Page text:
Liaoning: Dancing Cabbage, North Korea, and Plenty of History

Seriously: dancing cabbage. And other dancing produce.

After a BeijingShanghai-Beijing sequence during the first ten days of my China trip, I was off to a new (to me, that is) province: Liaoning (pronounced Lee-OW-ning).* Liaoning is up in China’s industrial northeast, part of the region known as Dongbei described in Michael Meyer’s In Manchuria [affiliate link]. Once the country’s center of heavy industry, Liaoning has suffered since state-owned enterprise reforms began in the 1990s; the province recently made headlines for posting a negative growth rate in the first quarter of this year. Jobs for low-skilled workers are tough to come by, and the real-estate market is so sluggish that cities are offering cash incentives to home buyers. Based on what I’d read in the media, I was expecting a gray, wintry, depressed rustbelt (never mind that it was June).

Shenyang: Not at all what I expected.
Shenyang: Not at all what I expected.

Instead, I landed in Shenyang and found a green and shiny modern city, filled with high-rises and construction cranes. At first glance, things looked much more promising than I had anticipated.

But on closer inspection, many of those high-rises seemed to be mostly empty, judging from the lack of lighted windows at night. And many of those cranes stood still, waiting for an infusion of money that would get the building projects moving again. When I went with several other members of the group to see the Shenyang Acrobats perform one night, the beautiful new Poly Theater was only about half-full—a shame, since the quirky Cirque-du-Soleil-style show was a lot of fun. Weird (I still don’t know why the first act features a quartet of dancing produce), but tremendous fun.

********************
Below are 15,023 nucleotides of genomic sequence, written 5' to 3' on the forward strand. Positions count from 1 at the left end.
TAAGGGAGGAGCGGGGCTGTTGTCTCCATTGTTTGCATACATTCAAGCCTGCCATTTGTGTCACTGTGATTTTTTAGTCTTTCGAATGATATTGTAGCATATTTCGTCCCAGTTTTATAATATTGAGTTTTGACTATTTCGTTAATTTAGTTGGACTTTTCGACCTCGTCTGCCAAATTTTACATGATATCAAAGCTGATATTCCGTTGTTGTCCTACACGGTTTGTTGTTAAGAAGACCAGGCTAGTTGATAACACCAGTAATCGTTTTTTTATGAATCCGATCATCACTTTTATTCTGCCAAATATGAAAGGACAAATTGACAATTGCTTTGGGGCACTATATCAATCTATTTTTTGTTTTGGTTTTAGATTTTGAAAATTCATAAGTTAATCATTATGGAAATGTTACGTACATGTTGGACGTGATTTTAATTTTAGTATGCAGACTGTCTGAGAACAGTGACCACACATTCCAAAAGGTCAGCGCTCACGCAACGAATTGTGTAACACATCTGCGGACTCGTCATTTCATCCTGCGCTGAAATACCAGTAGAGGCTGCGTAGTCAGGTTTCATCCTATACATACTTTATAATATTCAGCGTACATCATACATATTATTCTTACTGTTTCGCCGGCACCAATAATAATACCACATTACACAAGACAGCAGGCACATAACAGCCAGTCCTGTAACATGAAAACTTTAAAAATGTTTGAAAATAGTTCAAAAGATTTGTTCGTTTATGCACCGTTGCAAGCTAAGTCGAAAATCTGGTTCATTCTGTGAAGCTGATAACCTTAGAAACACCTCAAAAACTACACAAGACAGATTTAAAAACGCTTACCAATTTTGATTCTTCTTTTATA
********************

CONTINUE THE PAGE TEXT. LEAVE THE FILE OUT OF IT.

We visited the Shenyang Allied POW Camp, where high-ranking Allied prisoners of war were held by the Japanese during World War II. The museum at the camp is fairly new, and very well done. Several rooms are devoted to reproductions of cartoons drawn by prisoners detailing conditions at the camp and the interactions the inmates had with the Japanese officers in charge, which made the whole complex feel more personal and real. It isn’t always easy to imagine what life was like in a given time or place, but the cartoons in the museum helped me envision some of the struggles the POWs faced, and understand the small moments of humor they relied on to get through the ordeal. I bought a book about the camp that contains reprints of many of the cartoons so I could examine them more closely at my leisure (which hasn’t happened yet).

Bunks inside the Shenyang Allied POW Camp.
Bunks inside the Shenyang Allied POW Camp.

The final major tourist site we saw in Shenyang (again, I’m skipping over the business meetings that filled most of my time in China) was the Imperial Palace, built in the early 17th century as the Qing Dynasty seat of power, before the Qing overthrew the Ming in 1644 and took up residence at the Forbidden City in Beijing. The Shenyang palace has some architectural similarities to the Forbidden City, but also contains many uniquely Manchu elements (and some Tibetan) as well. It’s also far less crowded than the Forbidden City, even with the daily visitor limit that has made visits there more bearable, so you can actually get close enough to see star attractions like the throne room.


From Shenyang, we drove down to Dandong, a border city directly across the Yalu River from Sinuiju, North Korea. As in, I could actually see North Korea from my hotel room …

The buildings in the foreground are China; the land in the background is North Korea.
The buildings in the foreground are China; the land in the background is North Korea.

… and the nearly total darkness of the North Korean coastline at night, when less than a handful of lights are visible across the river.